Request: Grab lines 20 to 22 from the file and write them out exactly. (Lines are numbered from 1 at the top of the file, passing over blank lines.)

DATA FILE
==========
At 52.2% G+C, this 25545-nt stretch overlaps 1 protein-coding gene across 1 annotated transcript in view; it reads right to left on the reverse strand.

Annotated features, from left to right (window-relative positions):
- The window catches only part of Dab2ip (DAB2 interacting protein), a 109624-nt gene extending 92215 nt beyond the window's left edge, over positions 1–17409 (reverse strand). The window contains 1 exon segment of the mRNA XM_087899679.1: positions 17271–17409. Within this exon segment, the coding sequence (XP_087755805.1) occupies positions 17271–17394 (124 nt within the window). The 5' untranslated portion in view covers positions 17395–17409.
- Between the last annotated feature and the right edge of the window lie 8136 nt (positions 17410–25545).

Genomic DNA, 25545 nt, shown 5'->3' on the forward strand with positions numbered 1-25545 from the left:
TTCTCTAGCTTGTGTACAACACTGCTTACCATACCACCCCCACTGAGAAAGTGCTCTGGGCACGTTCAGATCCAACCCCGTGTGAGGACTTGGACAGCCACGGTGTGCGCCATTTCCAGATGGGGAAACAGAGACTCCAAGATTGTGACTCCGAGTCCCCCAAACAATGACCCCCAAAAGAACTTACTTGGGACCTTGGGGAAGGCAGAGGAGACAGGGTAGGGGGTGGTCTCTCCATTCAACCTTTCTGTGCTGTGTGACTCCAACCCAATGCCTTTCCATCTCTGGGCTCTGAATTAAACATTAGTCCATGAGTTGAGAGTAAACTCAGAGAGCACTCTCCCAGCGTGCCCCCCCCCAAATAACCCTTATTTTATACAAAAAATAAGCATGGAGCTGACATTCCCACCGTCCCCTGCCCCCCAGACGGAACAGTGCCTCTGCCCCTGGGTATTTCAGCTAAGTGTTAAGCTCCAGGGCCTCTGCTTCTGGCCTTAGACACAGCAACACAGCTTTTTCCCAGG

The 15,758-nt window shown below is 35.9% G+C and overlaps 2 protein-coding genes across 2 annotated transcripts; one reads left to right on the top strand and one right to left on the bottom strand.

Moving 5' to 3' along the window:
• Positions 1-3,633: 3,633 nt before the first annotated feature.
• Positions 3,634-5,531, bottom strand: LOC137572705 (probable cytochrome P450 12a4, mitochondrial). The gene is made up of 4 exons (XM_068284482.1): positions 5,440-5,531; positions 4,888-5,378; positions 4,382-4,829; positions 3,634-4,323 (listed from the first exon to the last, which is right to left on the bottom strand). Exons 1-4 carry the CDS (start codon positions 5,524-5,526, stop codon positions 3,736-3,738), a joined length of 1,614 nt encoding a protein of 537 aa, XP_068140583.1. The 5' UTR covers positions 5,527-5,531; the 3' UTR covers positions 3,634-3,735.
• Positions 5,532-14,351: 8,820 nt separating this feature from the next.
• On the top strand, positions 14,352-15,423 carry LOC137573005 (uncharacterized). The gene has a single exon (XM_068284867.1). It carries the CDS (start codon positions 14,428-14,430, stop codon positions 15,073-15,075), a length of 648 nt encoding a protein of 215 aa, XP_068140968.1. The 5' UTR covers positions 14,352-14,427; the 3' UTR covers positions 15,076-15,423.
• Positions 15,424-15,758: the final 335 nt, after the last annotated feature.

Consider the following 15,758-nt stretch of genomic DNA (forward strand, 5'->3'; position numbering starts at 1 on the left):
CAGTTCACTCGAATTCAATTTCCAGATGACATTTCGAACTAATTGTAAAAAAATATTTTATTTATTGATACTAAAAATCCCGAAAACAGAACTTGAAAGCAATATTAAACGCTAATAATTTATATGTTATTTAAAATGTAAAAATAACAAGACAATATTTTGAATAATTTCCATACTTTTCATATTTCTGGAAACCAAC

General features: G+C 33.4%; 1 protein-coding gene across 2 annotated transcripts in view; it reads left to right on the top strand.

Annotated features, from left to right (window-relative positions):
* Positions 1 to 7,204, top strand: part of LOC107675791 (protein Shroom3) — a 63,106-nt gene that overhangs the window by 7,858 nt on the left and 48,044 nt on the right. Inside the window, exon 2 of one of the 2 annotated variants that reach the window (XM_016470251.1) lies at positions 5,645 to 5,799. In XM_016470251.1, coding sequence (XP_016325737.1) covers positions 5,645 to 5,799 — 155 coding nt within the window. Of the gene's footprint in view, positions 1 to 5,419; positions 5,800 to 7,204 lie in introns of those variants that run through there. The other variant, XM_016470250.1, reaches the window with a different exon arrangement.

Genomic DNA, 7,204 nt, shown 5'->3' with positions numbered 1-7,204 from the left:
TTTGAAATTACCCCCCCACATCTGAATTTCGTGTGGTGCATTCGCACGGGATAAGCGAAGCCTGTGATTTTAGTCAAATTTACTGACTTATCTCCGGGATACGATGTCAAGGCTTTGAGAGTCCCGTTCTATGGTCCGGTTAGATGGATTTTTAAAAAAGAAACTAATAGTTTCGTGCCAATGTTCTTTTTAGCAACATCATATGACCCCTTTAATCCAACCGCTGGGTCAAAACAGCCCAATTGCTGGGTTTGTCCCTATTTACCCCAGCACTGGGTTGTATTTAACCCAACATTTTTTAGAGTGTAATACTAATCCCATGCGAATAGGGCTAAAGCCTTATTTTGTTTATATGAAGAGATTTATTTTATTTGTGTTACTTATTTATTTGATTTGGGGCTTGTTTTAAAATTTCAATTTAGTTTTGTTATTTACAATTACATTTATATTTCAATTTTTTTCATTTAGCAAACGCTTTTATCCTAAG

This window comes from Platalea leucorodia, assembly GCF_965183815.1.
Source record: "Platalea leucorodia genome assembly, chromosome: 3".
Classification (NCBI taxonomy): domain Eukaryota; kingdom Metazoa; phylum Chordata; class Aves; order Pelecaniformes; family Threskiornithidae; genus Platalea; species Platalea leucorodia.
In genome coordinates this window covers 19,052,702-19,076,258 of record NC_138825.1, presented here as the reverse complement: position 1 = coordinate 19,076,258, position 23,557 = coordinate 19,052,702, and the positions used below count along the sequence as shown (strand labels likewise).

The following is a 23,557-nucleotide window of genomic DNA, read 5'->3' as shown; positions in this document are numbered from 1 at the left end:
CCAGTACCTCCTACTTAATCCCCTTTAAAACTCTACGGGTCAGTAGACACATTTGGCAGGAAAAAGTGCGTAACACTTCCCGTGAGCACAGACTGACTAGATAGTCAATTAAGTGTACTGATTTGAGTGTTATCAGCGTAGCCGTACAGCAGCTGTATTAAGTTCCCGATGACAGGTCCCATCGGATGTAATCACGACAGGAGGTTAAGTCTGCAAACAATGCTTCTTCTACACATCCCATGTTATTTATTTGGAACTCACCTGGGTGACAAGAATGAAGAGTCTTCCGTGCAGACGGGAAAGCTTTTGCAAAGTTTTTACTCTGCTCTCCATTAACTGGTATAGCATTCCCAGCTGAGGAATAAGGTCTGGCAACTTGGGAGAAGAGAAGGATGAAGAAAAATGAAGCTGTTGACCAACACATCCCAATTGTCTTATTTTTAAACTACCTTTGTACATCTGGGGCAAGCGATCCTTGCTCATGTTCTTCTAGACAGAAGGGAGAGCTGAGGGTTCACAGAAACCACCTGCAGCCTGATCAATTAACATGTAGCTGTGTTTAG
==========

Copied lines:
TTTGAAATTACCCCCCCACATCTGAATTTCGTGTGGTGCATTCGCACGGGATAAGCGAAGCCTGTGATTTTAGTCAAATTTACTGACTTATCTCCGGGATACGATGTCAAGGCTTTGAGAGTCCCGTTCTATGGTCCGGTTAGATGGATTTTTAAAAAAGAAACTAATAGTTTCGTGCCAATGTTCTTTTTAGCAACATCATATGACCCCTTTAATCCAACCGCTGGGTCAAAACAGCCCAATTGCTGGGTTTGTCCCTATTTACCCCAGCACTGGGTTGTATTTAACCCAACATTTTTTAGAGTGTAATACTAATCCCATGCGAATAGGGCTAAAGCCTTATTTTGTTTATATGAAGAGATTTATTTTATTTGTGTTACTTATTTATTTGATTTGGGGCTTGTTTTAAAATTTCAATTTAGTTTTGTTATTTACAATTACATTTATATTTCAATTTTTTTCATTTAGCAAACGCTTTTATCCTAAG

This window comes from Platalea leucorodia, assembly GCF_965183815.1.
Source record: "Platalea leucorodia genome assembly, chromosome: 3".